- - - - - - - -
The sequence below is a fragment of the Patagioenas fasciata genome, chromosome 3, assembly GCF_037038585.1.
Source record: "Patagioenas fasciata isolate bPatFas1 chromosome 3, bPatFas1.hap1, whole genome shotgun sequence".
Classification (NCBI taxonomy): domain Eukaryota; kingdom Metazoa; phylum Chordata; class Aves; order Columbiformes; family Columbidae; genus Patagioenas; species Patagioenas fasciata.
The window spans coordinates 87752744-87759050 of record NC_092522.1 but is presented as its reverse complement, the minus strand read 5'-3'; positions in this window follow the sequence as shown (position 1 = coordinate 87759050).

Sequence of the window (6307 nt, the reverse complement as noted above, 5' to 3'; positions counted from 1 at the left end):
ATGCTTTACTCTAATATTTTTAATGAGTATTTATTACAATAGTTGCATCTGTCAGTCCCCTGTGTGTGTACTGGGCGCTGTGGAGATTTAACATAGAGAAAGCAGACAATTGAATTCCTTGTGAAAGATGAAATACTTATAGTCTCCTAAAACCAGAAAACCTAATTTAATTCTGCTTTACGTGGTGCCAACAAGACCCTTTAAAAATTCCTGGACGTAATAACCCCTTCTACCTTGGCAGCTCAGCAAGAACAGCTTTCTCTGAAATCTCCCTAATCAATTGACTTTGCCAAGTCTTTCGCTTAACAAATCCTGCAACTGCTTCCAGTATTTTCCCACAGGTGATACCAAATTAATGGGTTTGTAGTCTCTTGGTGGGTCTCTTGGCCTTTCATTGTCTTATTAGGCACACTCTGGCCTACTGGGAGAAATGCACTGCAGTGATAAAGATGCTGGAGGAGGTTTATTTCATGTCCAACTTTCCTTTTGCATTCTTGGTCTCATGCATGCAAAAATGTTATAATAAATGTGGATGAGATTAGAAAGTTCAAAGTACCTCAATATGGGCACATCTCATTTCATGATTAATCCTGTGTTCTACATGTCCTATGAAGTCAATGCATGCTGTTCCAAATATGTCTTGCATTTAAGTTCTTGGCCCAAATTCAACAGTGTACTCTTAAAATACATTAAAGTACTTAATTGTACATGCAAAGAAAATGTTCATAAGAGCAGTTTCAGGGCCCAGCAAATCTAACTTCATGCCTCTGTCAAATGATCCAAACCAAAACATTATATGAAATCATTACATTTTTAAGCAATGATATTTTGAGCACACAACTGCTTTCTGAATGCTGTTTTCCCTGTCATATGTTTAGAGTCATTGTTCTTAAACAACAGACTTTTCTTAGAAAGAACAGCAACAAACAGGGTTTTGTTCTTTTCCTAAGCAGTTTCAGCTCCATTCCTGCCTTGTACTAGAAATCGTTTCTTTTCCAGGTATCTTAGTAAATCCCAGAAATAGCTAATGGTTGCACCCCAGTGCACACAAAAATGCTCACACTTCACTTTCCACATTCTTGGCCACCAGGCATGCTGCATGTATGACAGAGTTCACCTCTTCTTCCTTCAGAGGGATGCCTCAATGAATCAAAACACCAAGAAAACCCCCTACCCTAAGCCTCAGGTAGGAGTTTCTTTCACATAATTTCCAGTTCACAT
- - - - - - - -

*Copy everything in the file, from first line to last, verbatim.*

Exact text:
The sequence below is a fragment of the Patagioenas fasciata genome, chromosome 3, assembly GCF_037038585.1.
Source record: "Patagioenas fasciata isolate bPatFas1 chromosome 3, bPatFas1.hap1, whole genome shotgun sequence".
Classification (NCBI taxonomy): domain Eukaryota; kingdom Metazoa; phylum Chordata; class Aves; order Columbiformes; family Columbidae; genus Patagioenas; species Patagioenas fasciata.
The window spans coordinates 87752744-87759050 of record NC_092522.1 but is presented as its reverse complement, the minus strand read 5'-3'; positions in this window follow the sequence as shown (position 1 = coordinate 87759050).

Sequence of the window (6307 nt, the reverse complement as noted above, 5' to 3'; positions counted from 1 at the left end):
ATGCTTTACTCTAATATTTTTAATGAGTATTTATTACAATAGTTGCATCTGTCAGTCCCCTGTGTGTGTACTGGGCGCTGTGGAGATTTAACATAGAGAAAGCAGACAATTGAATTCCTTGTGAAAGATGAAATACTTATAGTCTCCTAAAACCAGAAAACCTAATTTAATTCTGCTTTACGTGGTGCCAACAAGACCCTTTAAAAATTCCTGGACGTAATAACCCCTTCTACCTTGGCAGCTCAGCAAGAACAGCTTTCTCTGAAATCTCCCTAATCAATTGACTTTGCCAAGTCTTTCGCTTAACAAATCCTGCAACTGCTTCCAGTATTTTCCCACAGGTGATACCAAATTAATGGGTTTGTAGTCTCTTGGTGGGTCTCTTGGCCTTTCATTGTCTTATTAGGCACACTCTGGCCTACTGGGAGAAATGCACTGCAGTGATAAAGATGCTGGAGGAGGTTTATTTCATGTCCAACTTTCCTTTTGCATTCTTGGTCTCATGCATGCAAAAATGTTATAATAAATGTGGATGAGATTAGAAAGTTCAAAGTACCTCAATATGGGCACATCTCATTTCATGATTAATCCTGTGTTCTACATGTCCTATGAAGTCAATGCATGCTGTTCCAAATATGTCTTGCATTTAAGTTCTTGGCCCAAATTCAACAGTGTACTCTTAAAATACATTAAAGTACTTAATTGTACATGCAAAGAAAATGTTCATAAGAGCAGTTTCAGGGCCCAGCAAATCTAACTTCATGCCTCTGTCAAATGATCCAAACCAAAACATTATATGAAATCATTACATTTTTAAGCAATGATATTTTGAGCACACAACTGCTTTCTGAATGCTGTTTTCCCTGTCATATGTTTAGAGTCATTGTTCTTAAACAACAGACTTTTCTTAGAAAGAACAGCAACAAACAGGGTTTTGTTCTTTTCCTAAGCAGTTTCAGCTCCATTCCTGCCTTGTACTAGAAATCGTTTCTTTTCCAGGTATCTTAGTAAATCCCAGAAATAGCTAATGGTTGCACCCCAGTGCACACAAAAATGCTCACACTTCACTTTCCACATTCTTGGCCACCAGGCATGCTGCATGTATGACAGAGTTCACCTCTTCTTCCTTCAGAGGGATGCCTCAATGAATCAAAACACCAAGAAAACCCCCTACCCTAAGCCTCAGGTAGGAGTTTCTTTCACATAATTTCCAGTTCACAT